So in principle, an opposed roll is close to being a twodice pool, with the difference being that one roll is subtracted from the other. Arithmetic mean will be zero and with 2D100 the range of results is from 99 to +99. In half of the cases, the result should lie somewhere between 30 and +30. For opponents with equal skill levels, half of the rolls will result between SL2 and SL+2. So far so good. (I am avoiding the statistical effects of skill level and SL for the moment.)
However, I have a hypothesis that the designers did not properly realise the impact of the increased range of results. See, if I have a skill system built around 1D10 which gives 10 possible results, introducing a second D10 bumps the range of results to 19 (i.e. 220), almost doubling it. (Introducing a third die would almost triple it, i.e. 330 gives 28 possible results.) The same happens with D100. One D100 has a range of 100 possible results, 2D100 have 199. Even opponents with equal skill level have a range of possible results from SL8 to SL+8. Exactly this is the swinginess that we speak about in this thread.
Now consider skill levels. A skill of 35, compared to the range of 1D100, has a 35% "weight" in terms of determining the outcome. However, doubling the range through introducing a second D100 means that the "weight" of my skill of 35 drop to 17.6%. It halved the influence of skills on the result. You could argue that since we have an opposed roll, also the opponent's skill level influences the result  and also with half the weight. So if we both have skills at 35, the collective influence of skill on the result will still be 35%. However, it still halves the influence of the player on the result and so decreases his or her agency!
I also briefly looked how 1e and 4e compared across skill levels (all these numbers are rough). It would seem to me that basic monsters have been bumped in 4e by about 5 on average (more consistently with BS than WS). Starting characters have more or less the same attributes (I am not going to address the mess they made with nonhumans), however even with the free advance of 1e, the skill system seems to enable starting character that are more competent by about 5 to 10 in terms of skill level. That is not enough in order to offset the doubling of the range of results  as a result, starting characters in 4e are way less competent than 1e characters.
The openended character of advancement in 4e introduces another problem, and that is runaway skill difference. A 20 skill difference between characters entering an opposed test means that the opposed test will end up in favour (i.e. SL+1 or more) of the character with the higher skill level in 63% of the cases. You might say that seems OK, however it is 2.3 times more often than the opponent. With a skill difference of 30 this rises to 3.55. In the latter case, when the weaker opponent succeeds to have at least a +1 in his or her favour (which happens in 20% of the cases), the average SL is +2.2. However, when the stronger opponent succeeds (SL+1 or more in 71% of cases), he or she does so with SL +4.4 on average. The problem with this is a compounded effect of skill difference: not only do you succeed more than three times more frequently, you also succeed with double the impact. So in terms of SL achieved, a character with skill higher by 10 than the opponent will be 1.9 times more effective, if the difference is 20 the character will be 3.6 times more effective, and if the difference is 30 the character will be 7 times more effective.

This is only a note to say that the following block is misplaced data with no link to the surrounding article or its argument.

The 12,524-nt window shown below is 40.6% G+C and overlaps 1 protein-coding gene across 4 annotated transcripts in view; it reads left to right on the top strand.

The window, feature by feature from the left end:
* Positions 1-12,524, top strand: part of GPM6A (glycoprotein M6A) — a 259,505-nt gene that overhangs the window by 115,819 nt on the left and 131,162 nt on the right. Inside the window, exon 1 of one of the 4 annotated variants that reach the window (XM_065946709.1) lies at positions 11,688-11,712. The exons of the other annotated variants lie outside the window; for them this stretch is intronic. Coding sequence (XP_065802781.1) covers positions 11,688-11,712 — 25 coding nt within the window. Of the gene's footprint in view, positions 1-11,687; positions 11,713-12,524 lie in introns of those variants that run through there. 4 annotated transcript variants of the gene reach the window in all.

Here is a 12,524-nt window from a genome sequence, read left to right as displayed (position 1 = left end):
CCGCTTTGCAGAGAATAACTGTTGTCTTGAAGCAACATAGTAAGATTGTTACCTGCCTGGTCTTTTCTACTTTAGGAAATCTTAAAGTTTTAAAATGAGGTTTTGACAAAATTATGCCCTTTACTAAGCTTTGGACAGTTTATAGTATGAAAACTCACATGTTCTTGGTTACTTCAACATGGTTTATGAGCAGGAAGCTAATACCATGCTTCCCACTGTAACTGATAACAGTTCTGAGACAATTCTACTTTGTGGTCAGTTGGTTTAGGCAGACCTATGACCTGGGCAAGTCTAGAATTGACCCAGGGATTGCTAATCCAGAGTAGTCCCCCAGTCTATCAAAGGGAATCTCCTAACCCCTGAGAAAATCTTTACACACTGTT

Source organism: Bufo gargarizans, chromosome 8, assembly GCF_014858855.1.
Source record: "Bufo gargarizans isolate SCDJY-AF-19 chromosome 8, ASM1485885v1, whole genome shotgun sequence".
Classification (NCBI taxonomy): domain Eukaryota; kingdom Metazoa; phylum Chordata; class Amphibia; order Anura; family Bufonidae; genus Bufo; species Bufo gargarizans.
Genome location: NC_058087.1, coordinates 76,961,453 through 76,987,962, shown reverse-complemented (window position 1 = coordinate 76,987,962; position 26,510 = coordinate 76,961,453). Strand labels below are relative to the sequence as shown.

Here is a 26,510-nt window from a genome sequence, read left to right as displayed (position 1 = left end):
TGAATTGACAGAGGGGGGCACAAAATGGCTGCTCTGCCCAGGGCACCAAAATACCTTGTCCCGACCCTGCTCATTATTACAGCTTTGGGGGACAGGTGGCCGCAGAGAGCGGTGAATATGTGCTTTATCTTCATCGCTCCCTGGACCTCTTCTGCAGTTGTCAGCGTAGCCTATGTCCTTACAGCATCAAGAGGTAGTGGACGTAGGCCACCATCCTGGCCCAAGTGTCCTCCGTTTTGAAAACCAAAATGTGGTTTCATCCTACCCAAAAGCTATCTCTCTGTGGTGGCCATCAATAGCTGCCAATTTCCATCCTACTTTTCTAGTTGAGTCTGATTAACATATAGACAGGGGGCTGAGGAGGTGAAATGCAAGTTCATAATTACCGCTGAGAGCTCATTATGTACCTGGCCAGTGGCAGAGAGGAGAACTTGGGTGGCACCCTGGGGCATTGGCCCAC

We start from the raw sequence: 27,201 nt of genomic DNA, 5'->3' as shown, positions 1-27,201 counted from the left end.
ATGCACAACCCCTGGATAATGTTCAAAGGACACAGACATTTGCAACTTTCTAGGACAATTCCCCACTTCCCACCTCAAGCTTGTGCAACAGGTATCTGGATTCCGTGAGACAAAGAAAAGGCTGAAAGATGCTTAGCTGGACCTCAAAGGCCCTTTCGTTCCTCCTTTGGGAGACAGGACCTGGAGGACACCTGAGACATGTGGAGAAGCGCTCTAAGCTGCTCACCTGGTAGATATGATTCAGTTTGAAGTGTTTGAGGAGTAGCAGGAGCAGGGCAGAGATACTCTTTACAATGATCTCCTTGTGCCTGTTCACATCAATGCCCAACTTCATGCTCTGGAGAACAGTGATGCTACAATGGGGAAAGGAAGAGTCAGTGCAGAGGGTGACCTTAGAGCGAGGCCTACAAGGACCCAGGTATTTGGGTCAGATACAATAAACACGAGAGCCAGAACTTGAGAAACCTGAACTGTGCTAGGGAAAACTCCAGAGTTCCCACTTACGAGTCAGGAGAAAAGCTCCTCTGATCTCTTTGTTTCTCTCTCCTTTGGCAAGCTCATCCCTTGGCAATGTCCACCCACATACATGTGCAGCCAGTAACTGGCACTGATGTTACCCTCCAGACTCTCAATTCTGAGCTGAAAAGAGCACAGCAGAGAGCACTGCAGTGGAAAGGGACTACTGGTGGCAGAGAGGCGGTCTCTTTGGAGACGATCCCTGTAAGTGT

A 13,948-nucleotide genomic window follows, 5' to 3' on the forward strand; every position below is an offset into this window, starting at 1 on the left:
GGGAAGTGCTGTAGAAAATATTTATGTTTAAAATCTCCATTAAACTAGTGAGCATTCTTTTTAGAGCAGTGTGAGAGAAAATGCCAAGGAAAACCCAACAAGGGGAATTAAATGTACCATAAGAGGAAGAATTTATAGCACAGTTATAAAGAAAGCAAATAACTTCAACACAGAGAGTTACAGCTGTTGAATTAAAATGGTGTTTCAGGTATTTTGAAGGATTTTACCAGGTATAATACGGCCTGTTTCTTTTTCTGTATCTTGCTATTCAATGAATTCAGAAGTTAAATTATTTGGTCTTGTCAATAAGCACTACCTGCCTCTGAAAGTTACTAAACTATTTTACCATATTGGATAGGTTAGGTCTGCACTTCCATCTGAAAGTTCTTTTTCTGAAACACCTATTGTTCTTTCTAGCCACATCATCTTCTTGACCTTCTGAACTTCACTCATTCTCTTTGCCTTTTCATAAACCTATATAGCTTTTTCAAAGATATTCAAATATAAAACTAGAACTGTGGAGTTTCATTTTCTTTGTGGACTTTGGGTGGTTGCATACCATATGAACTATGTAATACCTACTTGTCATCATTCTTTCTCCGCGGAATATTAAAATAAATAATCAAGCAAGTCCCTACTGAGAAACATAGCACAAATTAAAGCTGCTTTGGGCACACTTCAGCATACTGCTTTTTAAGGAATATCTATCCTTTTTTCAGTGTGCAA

All in all I think there are some sound statistical ideas in WFRP 4e, they are however not examined from the perspective of real play. Overall these changes introduce huge swinginess and they might lead to disempowerment of starting characters as well as explosion of efficiency with advanced characters.
Whereas when we make unopposed Tests, unless they're Average Difficulty, players fail a lot and this can be frustrating. We try to make as many rolls as possible be opposed instead.
This may just be us, though, and I do admit to using my screen to fudge some of the results by a few SLs from time to time.
one of the key details to remember is that some players will choose not to concern themselves with the exact math, but not all. the players that are interested in mathing this stuff out, however, are the players that most often cause problems with a game. this may lead to one of the players having disproportionately more effective power the the others, which leads to what i considered the worst risk of the new system.
it is almost impossible to balance combat in this system when the group is unbalanced. the side effect of the way the handled opposed rolls means that, if any of the players are optimized they require more optimized foes, and if they are unlucky and fall to those foes the rest of the group has no means to salvage the combat. this both means the GM is stuck with the awful choice between blatantly letting the players off the hook at the level where it ruins the narrative or wiping the group out entirely and means that the optimized players can bully the group by letting weaker member get crushed by the optimized foes if they don't do as they're told.
ultimately, the idea of opposed rolls was novel, but not workable without abandoning other elements of the existing system that they weren't willing to give up.